When Axell quit a promising acting career in 1964 to pursue her passion for painting, she enlisted the famous surrealist painter René Magritte, a family friend, to be her teacher. Through her husband, who had just produced a documentary on Pop Art, she was also introduced to many of her British contemporaries - including Patrick Caulfield, Peter Blake and Allen Jones. Over the following years, Evelyne Axell absorbed these diverse influences and shaped them into her own unique visual language, which landed her a solo exhibition at the Palais des Beaux-Arts in Brussels in 1967, barely three years after she started painting. Store Vénitien was prestigiously included in this important first exhibition for Axell, where it was acquired by the previous owner of the work. Bernard Giron, who worked for the museum and was closely involved with the organisation of the exhibition, singled out Store Vénitien as one of the best pieces which he acquired for his own collection. In a letter from March 1967, Evelyne Axell describes how the painting was prominently displayed in Mr Giron’s house, where she was complimented on it over dinner by Alexander Iolas.
Executed in the early years of her career, Store Vénitien perfectly captures Axell’s powerful aesthetic and uncompromising celebration of the female body. As one of the early proto-feminist artists of the 1960s, Axell’s work embraces female eroticism and desire at a time when women were predominantly objectified. As Pierre Restany observed: "The Belgian painter Evelyne Axell has joined the company of female power artists, with Niki de Saint Phalle from France, Yayoi Kusama from Japan, Marisol from Venezuela - and the list goes on. These women are living their sexual revolution as real women, with all the direct, unsurprising consequences: the other side is taking the initiative” (Pierre Restany quoted in: Jean Antoine, ‘Stages in a Life Cut Short. Biography of Evelyne Axell,’ Evelyne Axell: Du Viol d’Ingres au Retour de Tarzan, Saint-Étienne 2006, p. 17).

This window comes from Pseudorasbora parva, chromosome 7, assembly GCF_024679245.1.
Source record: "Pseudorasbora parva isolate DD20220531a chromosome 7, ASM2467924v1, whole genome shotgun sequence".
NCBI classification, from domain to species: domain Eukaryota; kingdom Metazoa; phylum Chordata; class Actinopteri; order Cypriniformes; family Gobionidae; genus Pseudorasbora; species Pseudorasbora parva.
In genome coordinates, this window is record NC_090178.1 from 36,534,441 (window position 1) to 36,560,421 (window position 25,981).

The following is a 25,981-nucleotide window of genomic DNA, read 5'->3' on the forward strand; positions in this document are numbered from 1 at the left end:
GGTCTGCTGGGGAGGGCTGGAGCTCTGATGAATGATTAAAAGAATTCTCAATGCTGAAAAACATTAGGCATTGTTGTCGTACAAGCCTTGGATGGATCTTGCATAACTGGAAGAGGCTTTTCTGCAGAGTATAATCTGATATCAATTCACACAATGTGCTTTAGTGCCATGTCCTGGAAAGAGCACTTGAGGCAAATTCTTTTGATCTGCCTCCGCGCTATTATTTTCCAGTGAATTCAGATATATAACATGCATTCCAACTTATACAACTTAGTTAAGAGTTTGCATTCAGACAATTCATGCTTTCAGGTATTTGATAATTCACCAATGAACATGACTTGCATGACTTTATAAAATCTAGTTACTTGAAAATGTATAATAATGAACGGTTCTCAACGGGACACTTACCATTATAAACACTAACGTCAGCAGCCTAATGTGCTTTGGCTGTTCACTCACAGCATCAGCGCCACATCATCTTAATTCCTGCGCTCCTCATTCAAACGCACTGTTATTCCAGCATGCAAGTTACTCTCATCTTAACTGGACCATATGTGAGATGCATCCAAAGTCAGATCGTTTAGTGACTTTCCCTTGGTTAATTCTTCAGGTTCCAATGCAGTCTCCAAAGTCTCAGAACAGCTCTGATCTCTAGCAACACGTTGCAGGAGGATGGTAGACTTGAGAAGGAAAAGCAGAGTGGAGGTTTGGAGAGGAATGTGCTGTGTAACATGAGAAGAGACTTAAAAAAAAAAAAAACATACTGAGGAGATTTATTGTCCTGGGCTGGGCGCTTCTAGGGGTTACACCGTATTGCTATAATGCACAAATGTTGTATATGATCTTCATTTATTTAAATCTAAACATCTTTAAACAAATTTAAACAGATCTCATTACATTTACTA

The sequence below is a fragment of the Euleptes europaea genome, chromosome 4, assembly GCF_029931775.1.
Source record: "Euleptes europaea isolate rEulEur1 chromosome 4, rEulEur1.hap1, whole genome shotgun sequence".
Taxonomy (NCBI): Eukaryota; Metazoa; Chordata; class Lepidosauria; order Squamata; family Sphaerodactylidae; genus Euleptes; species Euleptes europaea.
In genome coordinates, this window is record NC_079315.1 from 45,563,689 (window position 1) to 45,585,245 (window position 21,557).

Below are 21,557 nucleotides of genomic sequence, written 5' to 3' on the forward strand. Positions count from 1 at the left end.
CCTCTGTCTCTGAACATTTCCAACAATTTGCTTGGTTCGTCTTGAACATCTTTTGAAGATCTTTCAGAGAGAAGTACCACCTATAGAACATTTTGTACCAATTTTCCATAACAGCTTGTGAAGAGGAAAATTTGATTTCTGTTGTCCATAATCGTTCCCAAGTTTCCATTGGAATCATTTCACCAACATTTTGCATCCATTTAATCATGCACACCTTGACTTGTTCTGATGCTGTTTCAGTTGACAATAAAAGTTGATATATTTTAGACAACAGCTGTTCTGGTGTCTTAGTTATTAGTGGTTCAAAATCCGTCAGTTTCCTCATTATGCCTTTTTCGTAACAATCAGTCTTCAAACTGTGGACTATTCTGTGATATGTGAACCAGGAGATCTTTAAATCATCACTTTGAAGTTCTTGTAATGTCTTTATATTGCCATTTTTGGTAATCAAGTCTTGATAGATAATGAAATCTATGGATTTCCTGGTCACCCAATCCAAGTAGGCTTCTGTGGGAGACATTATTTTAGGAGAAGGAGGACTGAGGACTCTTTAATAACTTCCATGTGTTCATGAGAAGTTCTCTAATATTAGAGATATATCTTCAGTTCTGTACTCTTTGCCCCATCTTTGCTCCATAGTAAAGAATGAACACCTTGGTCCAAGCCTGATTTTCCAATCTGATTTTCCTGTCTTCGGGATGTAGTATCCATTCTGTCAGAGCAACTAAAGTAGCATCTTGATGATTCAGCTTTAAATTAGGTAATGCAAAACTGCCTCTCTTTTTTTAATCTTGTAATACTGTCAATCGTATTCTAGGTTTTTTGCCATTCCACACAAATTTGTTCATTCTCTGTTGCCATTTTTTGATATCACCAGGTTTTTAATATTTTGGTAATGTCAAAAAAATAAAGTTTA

Evelyne Axell’s sexually charged depictions of the female body - usually, as in Store Vénetien, through the abstracted depiction of contours that highlight voluptuous shapes - mirror the sexual revolution of the 1960s and second wave feminism. Rather than being passive objects of male desire, this generation reversed the traditional gender roles and celebrated female sexuality - although many of Axell’s works also highlight the voyeuristic nature of the male gaze. The radical nature of her practice was poignantly demonstrated when Axell's Ice Cream from 1964, a painting of a woman licking an ice-cream that the Philadelphia Museum of Art had used as the announcement for their International Pop exhibition in 2014, became the centre of a dispute between the museum and Facebook, which took down the image from their website due to an excessive amount of suggestive content.
Perfectly capturing Evelyne Axell's unique aesthetic and important contribution to 1960s art-history, Store Vénitien is undoubtedly a masterpiece from her early oeuvre. Having been included in the important exhibition at the Palais des Beaux-Arts a year after its creation, and having resided in only two private collections since, this is an outstanding painting by one of the key European Pop artists.
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